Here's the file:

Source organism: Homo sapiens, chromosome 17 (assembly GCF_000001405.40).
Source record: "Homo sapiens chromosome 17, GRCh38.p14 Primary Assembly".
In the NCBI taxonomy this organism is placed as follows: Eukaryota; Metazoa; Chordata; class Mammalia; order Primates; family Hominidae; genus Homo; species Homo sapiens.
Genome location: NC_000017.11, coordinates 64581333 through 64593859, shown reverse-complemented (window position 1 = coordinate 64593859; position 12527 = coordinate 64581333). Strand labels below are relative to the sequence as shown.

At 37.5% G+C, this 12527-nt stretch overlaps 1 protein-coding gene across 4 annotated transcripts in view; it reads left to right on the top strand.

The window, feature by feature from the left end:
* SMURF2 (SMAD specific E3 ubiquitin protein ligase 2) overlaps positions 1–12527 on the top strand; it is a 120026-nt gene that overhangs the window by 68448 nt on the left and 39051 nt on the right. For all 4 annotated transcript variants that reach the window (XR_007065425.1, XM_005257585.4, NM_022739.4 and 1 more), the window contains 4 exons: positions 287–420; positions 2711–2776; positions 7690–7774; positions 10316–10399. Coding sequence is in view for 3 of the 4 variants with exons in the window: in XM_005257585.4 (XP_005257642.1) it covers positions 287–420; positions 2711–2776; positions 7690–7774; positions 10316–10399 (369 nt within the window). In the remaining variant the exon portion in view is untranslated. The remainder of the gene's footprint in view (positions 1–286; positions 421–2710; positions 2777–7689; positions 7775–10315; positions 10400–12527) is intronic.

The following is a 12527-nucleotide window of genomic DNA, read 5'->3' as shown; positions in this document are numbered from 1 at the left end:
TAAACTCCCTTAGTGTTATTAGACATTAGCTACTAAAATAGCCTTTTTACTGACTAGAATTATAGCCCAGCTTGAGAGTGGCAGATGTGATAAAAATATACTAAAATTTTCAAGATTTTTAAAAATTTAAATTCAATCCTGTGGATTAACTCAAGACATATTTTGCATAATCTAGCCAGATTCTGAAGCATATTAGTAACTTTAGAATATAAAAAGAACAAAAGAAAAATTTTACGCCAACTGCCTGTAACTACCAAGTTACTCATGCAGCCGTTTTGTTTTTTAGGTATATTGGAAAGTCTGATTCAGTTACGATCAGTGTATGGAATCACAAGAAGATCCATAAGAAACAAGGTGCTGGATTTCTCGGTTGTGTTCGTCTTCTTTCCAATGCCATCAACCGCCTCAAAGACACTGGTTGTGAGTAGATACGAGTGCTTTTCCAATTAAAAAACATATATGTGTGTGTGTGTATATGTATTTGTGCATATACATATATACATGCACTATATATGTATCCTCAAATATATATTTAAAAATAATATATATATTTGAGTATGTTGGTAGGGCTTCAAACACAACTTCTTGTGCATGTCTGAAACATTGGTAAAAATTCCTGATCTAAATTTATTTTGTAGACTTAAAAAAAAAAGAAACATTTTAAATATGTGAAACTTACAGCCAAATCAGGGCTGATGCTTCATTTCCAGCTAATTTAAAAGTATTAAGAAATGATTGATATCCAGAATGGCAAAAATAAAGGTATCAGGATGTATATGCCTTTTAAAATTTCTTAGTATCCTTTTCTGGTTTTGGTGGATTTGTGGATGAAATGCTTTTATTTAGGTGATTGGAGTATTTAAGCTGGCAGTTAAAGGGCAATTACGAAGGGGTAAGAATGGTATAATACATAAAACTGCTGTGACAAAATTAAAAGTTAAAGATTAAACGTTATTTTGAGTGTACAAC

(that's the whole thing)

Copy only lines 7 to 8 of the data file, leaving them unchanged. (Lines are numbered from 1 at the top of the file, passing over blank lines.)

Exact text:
* SMURF2 (SMAD specific E3 ubiquitin protein ligase 2) overlaps positions 1–12527 on the top strand; it is a 120026-nt gene that overhangs the window by 68448 nt on the left and 39051 nt on the right. For all 4 annotated transcript variants that reach the window (XR_007065425.1, XM_005257585.4, NM_022739.4 and 1 more), the window contains 4 exons: positions 287–420; positions 2711–2776; positions 7690–7774; positions 10316–10399. Coding sequence is in view for 3 of the 4 variants with exons in the window: in XM_005257585.4 (XP_005257642.1) it covers positions 287–420; positions 2711–2776; positions 7690–7774; positions 10316–10399 (369 nt within the window). In the remaining variant the exon portion in view is untranslated. The remainder of the gene's footprint in view (positions 1–286; positions 421–2710; positions 2777–7689; positions 7775–10315; positions 10400–12527) is intronic.

The following is a 12527-nucleotide window of genomic DNA, read 5'->3' as shown; positions in this document are numbered from 1 at the left end: